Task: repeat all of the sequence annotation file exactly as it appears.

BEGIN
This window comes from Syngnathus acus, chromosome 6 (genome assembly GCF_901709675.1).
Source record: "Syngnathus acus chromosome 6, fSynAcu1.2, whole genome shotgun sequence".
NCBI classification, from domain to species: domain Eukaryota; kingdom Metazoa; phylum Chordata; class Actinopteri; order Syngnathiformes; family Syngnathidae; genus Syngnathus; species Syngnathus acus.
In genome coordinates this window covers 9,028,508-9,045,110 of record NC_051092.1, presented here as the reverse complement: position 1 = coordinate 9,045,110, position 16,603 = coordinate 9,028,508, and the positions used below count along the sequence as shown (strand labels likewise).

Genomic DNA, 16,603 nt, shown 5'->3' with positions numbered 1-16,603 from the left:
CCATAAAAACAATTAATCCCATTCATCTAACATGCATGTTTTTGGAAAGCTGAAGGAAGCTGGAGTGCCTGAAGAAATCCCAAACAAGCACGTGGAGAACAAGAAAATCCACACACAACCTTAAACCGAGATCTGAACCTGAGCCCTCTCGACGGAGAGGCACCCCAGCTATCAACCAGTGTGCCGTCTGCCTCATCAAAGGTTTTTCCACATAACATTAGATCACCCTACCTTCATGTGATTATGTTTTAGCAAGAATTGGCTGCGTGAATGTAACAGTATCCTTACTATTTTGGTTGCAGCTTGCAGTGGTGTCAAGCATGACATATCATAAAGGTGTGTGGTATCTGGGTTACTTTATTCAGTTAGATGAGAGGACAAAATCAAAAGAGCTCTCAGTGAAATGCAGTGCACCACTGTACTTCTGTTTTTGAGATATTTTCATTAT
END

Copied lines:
This window comes from Syngnathus acus, chromosome 6 (genome assembly GCF_901709675.1).
Source record: "Syngnathus acus chromosome 6, fSynAcu1.2, whole genome shotgun sequence".
NCBI classification, from domain to species: domain Eukaryota; kingdom Metazoa; phylum Chordata; class Actinopteri; order Syngnathiformes; family Syngnathidae; genus Syngnathus; species Syngnathus acus.
In genome coordinates this window covers 9,028,508-9,045,110 of record NC_051092.1, presented here as the reverse complement: position 1 = coordinate 9,045,110, position 16,603 = coordinate 9,028,508, and the positions used below count along the sequence as shown (strand labels likewise).

Genomic DNA, 16,603 nt, shown 5'->3' with positions numbered 1-16,603 from the left:
CCATAAAAACAATTAATCCCATTCATCTAACATGCATGTTTTTGGAAAGCTGAAGGAAGCTGGAGTGCCTGAAGAAATCCCAAACAAGCACGTGGAGAACAAGAAAATCCACACACAACCTTAAACCGAGATCTGAACCTGAGCCCTCTCGACGGAGAGGCACCCCAGCTATCAACCAGTGTGCCGTCTGCCTCATCAAAGGTTTTTCCACATAACATTAGATCACCCTACCTTCATGTGATTATGTTTTAGCAAGAATTGGCTGCGTGAATGTAACAGTATCCTTACTATTTTGGTTGCAGCTTGCAGTGGTGTCAAGCATGACATATCATAAAGGTGTGTGGTATCTGGGTTACTTTATTCAGTTAGATGAGAGGACAAAATCAAAAGAGCTCTCAGTGAAATGCAGTGCACCACTGTACTTCTGTTTTTGAGATATTTTCATTAT